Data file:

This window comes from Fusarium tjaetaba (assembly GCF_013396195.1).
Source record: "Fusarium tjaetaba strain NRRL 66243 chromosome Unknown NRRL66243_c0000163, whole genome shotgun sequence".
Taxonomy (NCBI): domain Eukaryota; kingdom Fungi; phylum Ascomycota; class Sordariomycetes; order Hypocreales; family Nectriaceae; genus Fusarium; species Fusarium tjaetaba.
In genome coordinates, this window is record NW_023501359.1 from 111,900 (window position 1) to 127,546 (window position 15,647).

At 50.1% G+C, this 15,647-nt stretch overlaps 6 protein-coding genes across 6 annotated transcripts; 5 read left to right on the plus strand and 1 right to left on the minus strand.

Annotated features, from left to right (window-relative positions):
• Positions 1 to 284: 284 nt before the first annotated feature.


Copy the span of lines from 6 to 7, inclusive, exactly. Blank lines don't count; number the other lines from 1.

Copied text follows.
Annotated features, from left to right (window-relative positions):
• Positions 1 to 284: 284 nt before the first annotated feature.